Types of Bolt Connections in Steel Structures
Bolt connections are widely used in steel structures to join structural members together and transfer loads. There are different types of bolt connections based on the behavior of the connected members and the way the bolts are loaded. Two common types of bolt connections are slip-critical connections and bearing type connections.
Slip Critical Connections:
Slip-critical connections are designed to resist relative movement or slip between the connected members. These connections are typically used in situations where preventing any slip or movement between the members is critical to the structural performance, such as in tension members or structures subjected to dynamic loads.
Slip-critical connections are recommended for joints subjected to stress reversal, severe stress fluctuation, impact, vibration or where slip is objectionable
In slip-critical connections, high-strength bolts are used, and they are tightened to a specified tension using calibrated wrenches or other appropriate methods. The frictional force between the connected surfaces, created by the tension in the bolts, resists the potential for slip. The design of slip-critical connections considers factors such as the surface condition of the connected members, the number and size of bolts, and the specified bolt tension.
Bearing Type Connections:
Bearing type connections are designed to transfer loads through direct contact and bearing between the connected members. These connections are commonly used in compression members, where the load is transferred by the compression force between the bearing surfaces of the connected members.
Load is transferred by shearing and bearing on the bolt. Capacity in shear depends on whether shear plane intersects the body of bolt or threaded portion.
In bearing type connections, the bolts primarily serve to hold the connected members in place, rather than directly carrying the load. The bolts are typically snug-tightened, which means they are tightened to bring the connected members into full contact without applying a specific tension. The load is then transferred through the direct bearing contact between the surfaces of the connected members.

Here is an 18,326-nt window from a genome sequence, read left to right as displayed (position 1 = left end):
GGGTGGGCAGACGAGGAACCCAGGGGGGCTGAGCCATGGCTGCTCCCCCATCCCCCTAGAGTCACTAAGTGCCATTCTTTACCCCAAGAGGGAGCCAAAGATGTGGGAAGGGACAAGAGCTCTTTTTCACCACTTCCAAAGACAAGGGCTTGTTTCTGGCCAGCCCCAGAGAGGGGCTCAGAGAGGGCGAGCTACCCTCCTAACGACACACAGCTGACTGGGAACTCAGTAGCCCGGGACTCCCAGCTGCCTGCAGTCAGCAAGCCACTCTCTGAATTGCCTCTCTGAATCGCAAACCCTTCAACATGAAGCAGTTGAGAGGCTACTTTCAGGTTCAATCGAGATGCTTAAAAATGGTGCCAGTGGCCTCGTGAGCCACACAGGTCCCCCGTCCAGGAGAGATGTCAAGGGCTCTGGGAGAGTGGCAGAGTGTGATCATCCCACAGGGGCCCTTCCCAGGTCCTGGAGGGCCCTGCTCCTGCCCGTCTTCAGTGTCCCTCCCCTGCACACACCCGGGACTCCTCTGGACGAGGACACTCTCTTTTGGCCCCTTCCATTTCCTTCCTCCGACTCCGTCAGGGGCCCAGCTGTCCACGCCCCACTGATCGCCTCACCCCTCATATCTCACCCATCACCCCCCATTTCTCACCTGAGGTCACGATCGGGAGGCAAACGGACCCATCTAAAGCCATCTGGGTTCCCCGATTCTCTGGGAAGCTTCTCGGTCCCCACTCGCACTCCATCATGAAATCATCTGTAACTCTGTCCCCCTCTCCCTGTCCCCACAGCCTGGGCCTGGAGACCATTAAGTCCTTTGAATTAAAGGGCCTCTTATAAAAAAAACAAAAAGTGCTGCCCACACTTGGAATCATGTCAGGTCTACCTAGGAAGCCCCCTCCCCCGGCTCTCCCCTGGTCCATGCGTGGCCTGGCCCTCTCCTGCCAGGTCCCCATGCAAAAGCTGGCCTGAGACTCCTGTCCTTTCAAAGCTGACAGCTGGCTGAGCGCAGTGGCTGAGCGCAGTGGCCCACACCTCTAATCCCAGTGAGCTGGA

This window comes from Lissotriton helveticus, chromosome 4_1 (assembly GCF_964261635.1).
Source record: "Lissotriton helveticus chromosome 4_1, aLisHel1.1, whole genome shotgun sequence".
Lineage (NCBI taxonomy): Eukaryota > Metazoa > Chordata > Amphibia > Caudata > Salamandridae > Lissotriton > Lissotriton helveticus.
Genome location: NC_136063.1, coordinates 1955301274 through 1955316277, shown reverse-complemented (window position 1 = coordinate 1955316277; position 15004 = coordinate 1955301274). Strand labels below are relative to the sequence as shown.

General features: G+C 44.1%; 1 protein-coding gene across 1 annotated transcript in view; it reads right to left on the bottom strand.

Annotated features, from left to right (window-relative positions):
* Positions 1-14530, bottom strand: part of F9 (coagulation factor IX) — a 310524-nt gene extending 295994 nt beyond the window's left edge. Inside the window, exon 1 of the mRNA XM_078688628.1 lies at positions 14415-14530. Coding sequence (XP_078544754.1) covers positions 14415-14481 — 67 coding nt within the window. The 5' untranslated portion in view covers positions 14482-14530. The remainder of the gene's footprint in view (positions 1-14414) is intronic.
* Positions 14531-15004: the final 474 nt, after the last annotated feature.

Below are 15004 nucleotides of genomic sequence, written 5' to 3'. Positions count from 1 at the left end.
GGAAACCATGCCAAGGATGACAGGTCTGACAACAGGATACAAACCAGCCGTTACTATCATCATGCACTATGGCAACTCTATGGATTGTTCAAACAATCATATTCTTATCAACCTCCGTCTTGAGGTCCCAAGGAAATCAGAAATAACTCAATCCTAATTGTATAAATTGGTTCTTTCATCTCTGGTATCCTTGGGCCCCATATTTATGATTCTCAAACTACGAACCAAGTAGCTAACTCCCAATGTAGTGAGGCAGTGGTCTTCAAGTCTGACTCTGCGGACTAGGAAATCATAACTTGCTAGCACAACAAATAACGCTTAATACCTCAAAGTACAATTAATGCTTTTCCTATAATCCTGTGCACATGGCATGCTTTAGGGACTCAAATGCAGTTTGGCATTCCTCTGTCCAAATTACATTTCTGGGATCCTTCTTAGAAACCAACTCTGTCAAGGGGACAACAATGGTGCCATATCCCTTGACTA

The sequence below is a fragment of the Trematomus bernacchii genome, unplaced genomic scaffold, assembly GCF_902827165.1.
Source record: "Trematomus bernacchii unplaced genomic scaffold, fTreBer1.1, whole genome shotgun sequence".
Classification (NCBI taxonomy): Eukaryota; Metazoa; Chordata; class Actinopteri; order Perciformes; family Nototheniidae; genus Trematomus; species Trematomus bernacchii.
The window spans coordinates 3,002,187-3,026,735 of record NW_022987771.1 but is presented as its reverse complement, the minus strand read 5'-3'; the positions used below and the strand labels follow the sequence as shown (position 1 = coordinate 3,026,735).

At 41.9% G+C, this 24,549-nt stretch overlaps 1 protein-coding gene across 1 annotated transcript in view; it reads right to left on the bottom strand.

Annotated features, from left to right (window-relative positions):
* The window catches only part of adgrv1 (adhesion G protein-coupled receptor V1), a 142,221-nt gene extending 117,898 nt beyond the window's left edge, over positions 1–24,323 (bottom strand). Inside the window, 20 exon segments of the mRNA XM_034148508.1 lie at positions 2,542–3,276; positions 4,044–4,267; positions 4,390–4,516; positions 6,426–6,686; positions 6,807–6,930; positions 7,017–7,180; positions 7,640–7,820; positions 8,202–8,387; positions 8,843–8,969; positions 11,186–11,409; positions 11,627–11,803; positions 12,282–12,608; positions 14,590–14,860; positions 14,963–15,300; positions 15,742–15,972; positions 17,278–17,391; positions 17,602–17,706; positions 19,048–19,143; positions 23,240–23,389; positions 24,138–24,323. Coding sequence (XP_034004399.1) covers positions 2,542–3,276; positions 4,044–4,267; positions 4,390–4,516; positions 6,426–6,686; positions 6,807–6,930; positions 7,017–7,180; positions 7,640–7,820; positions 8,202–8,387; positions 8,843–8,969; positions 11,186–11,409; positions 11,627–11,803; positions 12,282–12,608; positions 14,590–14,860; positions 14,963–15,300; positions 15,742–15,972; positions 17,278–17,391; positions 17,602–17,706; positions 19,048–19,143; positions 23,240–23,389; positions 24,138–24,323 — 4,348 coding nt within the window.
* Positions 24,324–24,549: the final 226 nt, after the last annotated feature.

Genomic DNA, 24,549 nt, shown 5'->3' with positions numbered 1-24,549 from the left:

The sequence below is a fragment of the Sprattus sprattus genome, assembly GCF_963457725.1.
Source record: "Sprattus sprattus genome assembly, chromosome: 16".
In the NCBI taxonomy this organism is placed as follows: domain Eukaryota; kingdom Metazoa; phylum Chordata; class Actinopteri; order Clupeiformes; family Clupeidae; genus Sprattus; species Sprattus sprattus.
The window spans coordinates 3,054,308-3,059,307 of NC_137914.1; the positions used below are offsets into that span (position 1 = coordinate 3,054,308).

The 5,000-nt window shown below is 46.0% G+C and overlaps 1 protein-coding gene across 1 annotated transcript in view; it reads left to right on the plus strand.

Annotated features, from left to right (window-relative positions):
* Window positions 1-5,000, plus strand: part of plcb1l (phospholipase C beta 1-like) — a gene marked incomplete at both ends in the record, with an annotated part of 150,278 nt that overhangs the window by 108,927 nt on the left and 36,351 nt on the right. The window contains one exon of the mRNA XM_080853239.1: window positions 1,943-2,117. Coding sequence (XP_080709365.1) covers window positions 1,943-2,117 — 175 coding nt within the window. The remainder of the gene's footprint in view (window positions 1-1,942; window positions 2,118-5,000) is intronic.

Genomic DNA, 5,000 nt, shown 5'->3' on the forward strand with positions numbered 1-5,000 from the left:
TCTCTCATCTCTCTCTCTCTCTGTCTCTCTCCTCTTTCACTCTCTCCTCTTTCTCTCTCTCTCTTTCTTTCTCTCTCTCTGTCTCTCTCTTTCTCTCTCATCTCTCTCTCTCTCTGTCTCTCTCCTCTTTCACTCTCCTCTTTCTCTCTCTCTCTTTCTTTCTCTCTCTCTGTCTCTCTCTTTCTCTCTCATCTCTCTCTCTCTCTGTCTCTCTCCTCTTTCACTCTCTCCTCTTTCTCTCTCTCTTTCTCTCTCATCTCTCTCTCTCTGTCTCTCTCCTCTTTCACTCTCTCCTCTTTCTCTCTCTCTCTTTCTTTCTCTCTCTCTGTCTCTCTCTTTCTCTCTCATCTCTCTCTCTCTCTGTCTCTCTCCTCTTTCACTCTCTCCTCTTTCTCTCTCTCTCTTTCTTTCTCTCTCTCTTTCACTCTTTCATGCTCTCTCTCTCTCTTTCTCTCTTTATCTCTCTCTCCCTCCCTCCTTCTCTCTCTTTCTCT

The design of bearing type connections considers factors such as the size and thickness of the connected members, the number and size of bolts, and the load-carrying capacity of the bearing surfaces. Adequate bearing area is essential to prevent excessive stress concentrations and ensure the integrity of the connection.
In both slip-critical and bearing type connections, the proper selection of bolts, their installation, and the quality control measures are crucial to ensure the strength and reliability of the connection. The design of bolt connections also takes into account factors such as load transfer, safety factors, serviceability requirements, and relevant design codes and standards.
In summary, slip-critical connections are designed to resist slip or relative movement between connected members, while bearing type connections transfer loads through direct contact and bearing between the members. The choice between these connection types depends on the specific structural requirements and the expected behavior of the connection under loads.